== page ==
A success for India – is how Union environment, forest & climate change minister Bhupender Yadav described the UN global climate summit as it ended. And yet, India is facing a lot of criticism for pushing through a late revision in the Glasgow Climate Pact, which now has countries agreeing to “phase down” unabated coal, instead of “phase out”. No doubt this is momentous language, as this is the first time coal and fossil fuels are being mentioned in a COP deal. But overall COP26 has failed to live up to its billing as the “last, best hope” to limit this century’s global warming to 1.5°C above pre-industrial levels. The blame games being played against this backdrop are poor in climate finance and rich in hypocrisies.

As their lion’s share of cumulative emissions indicates, rich countries grew rich on fossil fuels and now they are also more comfortably placed to transition to renewables at scale. In the US stagnant electricity demand plus lower prices of natural gas and renewables have been shutting down the coal plants, and yet it hasn’t presented any details to end coal, as if leaving the transition timeline all to the market. Contrast its situation to India, where IEA forecasts the largest increase in energy demand of any country over the next 20 years, where coal is plentiful, its mining employs over 2 million people, and sensitivity to the cost of capital for energy transitions is very high.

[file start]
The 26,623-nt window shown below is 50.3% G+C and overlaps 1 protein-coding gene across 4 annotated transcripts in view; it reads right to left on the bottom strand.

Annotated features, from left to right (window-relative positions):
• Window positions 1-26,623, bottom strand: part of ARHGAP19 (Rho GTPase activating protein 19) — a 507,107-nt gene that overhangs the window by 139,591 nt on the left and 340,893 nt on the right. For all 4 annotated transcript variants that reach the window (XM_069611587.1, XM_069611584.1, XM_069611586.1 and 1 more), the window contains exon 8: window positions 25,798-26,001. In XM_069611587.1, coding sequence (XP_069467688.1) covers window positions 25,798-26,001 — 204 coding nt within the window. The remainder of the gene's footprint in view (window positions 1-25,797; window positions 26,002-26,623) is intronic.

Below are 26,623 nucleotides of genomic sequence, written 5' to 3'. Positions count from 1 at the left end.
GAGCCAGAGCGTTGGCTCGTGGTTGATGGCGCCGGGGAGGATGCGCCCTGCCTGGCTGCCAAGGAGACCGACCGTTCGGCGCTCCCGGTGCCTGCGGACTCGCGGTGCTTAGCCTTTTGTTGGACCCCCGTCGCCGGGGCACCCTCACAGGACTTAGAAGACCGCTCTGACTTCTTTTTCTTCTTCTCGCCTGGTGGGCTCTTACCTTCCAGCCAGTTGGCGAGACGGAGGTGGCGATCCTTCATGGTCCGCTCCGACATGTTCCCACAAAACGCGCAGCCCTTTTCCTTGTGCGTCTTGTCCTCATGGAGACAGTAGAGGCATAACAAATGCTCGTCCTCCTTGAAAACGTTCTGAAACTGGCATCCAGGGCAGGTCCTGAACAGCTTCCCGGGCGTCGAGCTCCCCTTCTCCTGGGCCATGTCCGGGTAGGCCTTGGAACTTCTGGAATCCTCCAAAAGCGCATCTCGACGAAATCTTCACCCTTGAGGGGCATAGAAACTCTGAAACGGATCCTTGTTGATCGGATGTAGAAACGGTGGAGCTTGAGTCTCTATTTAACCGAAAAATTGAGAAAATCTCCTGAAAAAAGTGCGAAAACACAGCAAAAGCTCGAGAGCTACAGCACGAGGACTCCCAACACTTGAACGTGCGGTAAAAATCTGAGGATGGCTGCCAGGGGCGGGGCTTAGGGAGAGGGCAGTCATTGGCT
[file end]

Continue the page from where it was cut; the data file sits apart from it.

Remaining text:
That rich countries continue to go slow on the Paris finance commitment bodes ill for the bigger ask being put up by developing countries now. But as climate change manifests around us from the seas to the sky, we don’t really have the luxury of waiting around for outside help. India’s Glasgow commitments, including meeting 50% of the electricity requirement through renewable sources by 2030, already reflect one of the most rapid decarbonisations of the sector in the world, but we can and should do much more, for our own sake.

Nuclear energy is one cost-effective alternative that we should optimise. It forms only 2% of the share of energy in electricity production in India as compared to 4% in China, 18% in Russia, 19% in the US and 72% in France. As for how much COP26 finally delivers, it completely depends on how different governments finally finesse their pledges. The goal of ending coal will depend on sincerity in phasing it down first.



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This piece appeared as an editorial opinion in the print edition of The Times of India.



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